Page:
Use caution when donating hay

In response to the recent wildland fires in Oklahoma, an outpouring of hay donations to help feed the many farm animals is being experienced in the area. We are thankful for this continued outstanding show of support from not only Oklahomans, but also friends from across the nation.

During this time, we also want to take steps to prevent any unwanted consequences such as movement of red imported fire ants from restricted areas.

As a result, the Oklahoma Department of Agriculture, Food and Forestry along with Oklahoma State University Extension will be surveying sites for the red imported fire ant where this hay is stored. This will consist of placing RIFA bait tubes when temperatures are between 65 degrees F and 95 degrees F. This is important because if temperatures are too cold or too hot, the fire ants will not be as active.

In about 40 to 45 days when the wildland fire situation has hopefully settled some and when the weather is more appropriate, ODAFF will hold a public meeting with producers to help educate them about the eradication of fire ants in order to keep the area free of fire ant restrictions.

Under what conditions can baled hay leave the quarantine area without restrictions?

Baled hay that meets any of the requirements below is not regulated and has no movement restrictions:

For baled hay that is stacked, all bales except the bottom layer that is in direct contact with the ground.

Hay that is cut, baled, loaded and shipped without storage.

Baled hay that is stored on an impervious surface such as hard pan (highly compressed soil), asphalt, concrete, etc.

Baled hay that is stored elevated above the soil on pallets or tires or stored on landscaping cloth placed over the soil.

As a reminder, stored hay bales not touching the soil are assumed to be free of fire ants.

The red imported fire ant was imported into the U.S. around the 1930s and has spread to infest more than 260 million acres of land primarily in 11 southeastern states, including all or portions of Florida, Georgia, South Carolina, North Carolina, Virginia, Tennessee, Alabama, Mississippi, Arkansas, Texas and Oklahoma. In Texas, the red imported fire ant is thought to have an estimated economic impact of $1.2 billion annually. These fire ants are pests of urban, agricultural and wildlife areas and can pose a serious health threat to plants and animals including humans.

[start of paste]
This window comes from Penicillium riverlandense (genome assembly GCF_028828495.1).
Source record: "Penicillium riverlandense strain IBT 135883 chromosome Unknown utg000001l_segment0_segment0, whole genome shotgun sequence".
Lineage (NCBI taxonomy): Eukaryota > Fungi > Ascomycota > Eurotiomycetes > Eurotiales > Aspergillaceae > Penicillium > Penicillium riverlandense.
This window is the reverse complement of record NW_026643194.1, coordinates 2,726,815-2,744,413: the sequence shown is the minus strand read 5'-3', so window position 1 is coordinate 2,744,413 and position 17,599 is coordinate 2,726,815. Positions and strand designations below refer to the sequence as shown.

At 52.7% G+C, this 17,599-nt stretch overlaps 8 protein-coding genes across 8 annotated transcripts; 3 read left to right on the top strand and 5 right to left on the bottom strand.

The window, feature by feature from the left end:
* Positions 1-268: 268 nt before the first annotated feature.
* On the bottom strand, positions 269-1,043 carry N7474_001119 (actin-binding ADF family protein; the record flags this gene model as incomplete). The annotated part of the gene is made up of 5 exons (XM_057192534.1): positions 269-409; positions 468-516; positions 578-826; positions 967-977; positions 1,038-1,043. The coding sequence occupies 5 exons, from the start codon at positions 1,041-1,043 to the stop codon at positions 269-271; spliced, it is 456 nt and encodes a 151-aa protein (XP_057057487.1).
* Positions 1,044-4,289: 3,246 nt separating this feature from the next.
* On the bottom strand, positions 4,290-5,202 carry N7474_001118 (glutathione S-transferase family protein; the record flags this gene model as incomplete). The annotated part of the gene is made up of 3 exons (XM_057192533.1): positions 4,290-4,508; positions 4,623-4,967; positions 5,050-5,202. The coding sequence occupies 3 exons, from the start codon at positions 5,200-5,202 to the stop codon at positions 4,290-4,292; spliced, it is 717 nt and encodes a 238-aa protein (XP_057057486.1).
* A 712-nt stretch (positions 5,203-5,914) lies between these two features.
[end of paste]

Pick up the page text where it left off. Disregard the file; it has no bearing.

As a result of the impact that the red imported fire ant poses, U.S. Department of Agriculture’s Animal and Plant Health Inspection Service has established a quarantine.

Under that quarantine, the following are regulated items:

Imported fire ant queens and reproducing colonies of imported fire ants.

Soil, separately or with other things, except soil samples shipped to approved laboratories. Potting soil is exempt, if commercially prepared, packaged and shipped in original containers.

Plants with roots with soil attached (containerized nursery stock, field grown and balled and burlapped nursery stock), except houseplants maintained indoors and not for sale (personal items).

Grass sod.

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Baled hay and straw that have been stored in contact with the soil.

Used soil moving equipment, unless cleaned of all noncompacted soil.

Any other products, articles or means of conveyance when it is determined by an inspector that they present a risk of spread of imported fire ants due to its proximity to an infestation of imported fire ants.

Note: The following USDA link is to the nation’s June 2016 Imported Fire Ant Quarantine areas. On the Oklahoma map, this does not show Latimer County which should be included:

If you have any questions, please contact Kenny Naylor, Director Consumer Protection Services, at [email protected] or 405-522-5879 or Courtney DeKalb at [email protected] or 405-522-5971.